Cimetidine has a half life of about 2 hours and when taken orally 48% is excreted unchanged in urine.
The Committee on Safety of Medicines regranted a clinical trial certificate for metiamide in 1974 but only for seriously ill patients.
Ten years after its introduction cimetidine had achieved sales of one billion dollars and had become the world's number one presecription drug. It was the world's first “blockbuster drug”. Tagamet closed hospital wards that were no longer needed, something which very few pharmaceutical brands can ever claim. With such high demand for cimetidine it was important to have an economically viable manufacturing process. The production volume reached 1000 tons a year which is a huge amount by pharmaceutical standards. Just as the discovery of cimetidine is a milestone in drug design, the discovery and development of a cost effective synthetic route to make cimetidine is a milestone in process research and development. The initial process used to make cimetidine involved a rate limiting step which required the reduction of an ester intermediate, using lithium aluminum hydride (LAH). The LAH process was difficult and expensive to operate and was threatened by a shortage of LAH supplies. A more economical and effective method of producing cimetidine was developed by using sodium in liquid ammonia for the reduction of the ester. This cleaner, less expensive pathway helped cut tens of millions of dollars per year from the manufacturing cost. However the success of cimetidine was shortlived.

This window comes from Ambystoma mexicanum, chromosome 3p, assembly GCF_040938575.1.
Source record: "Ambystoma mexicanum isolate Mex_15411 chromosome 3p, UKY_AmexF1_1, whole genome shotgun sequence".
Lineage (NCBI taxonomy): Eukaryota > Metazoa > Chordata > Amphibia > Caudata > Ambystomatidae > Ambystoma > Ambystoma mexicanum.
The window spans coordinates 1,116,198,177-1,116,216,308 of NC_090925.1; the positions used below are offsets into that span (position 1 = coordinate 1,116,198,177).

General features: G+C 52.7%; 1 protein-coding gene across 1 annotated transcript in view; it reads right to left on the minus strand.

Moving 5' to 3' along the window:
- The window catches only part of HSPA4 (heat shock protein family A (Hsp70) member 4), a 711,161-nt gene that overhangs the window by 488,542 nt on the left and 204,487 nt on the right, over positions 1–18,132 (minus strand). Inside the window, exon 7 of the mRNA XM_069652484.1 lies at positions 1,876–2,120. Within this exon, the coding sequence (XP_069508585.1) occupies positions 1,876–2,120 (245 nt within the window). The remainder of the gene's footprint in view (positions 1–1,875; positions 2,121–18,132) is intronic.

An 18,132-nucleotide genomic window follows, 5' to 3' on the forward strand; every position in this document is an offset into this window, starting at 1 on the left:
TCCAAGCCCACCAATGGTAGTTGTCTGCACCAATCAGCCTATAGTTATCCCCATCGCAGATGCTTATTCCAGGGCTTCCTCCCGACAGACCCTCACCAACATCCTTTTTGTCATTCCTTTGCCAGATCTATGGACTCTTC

Glaxo launched the second H2 antagonist Zantac (ranitidine) in 1981. It was not a revolutionary drug in terms of it's pharmacology but it was in terms of industry. Glaxo priced Zantac more than 50% higher than Tagamet but marketed the drug aggressively and this strategy paid off and within a few years it was outselling Tagamet.
In May 1994 Tagamet's patent expired. A few years before Tagamet's patent expiry a new class of drugs called proton pump inhibitors were introduced, led by Losec (patent expiry in 2014). They soon replaced all H2 antagonists as the standard of care for peptic ulcer prevention and treatment.
Cimetidine - safety, phase I, II, III, registration, post launch activities, 2010 (patent expiry??)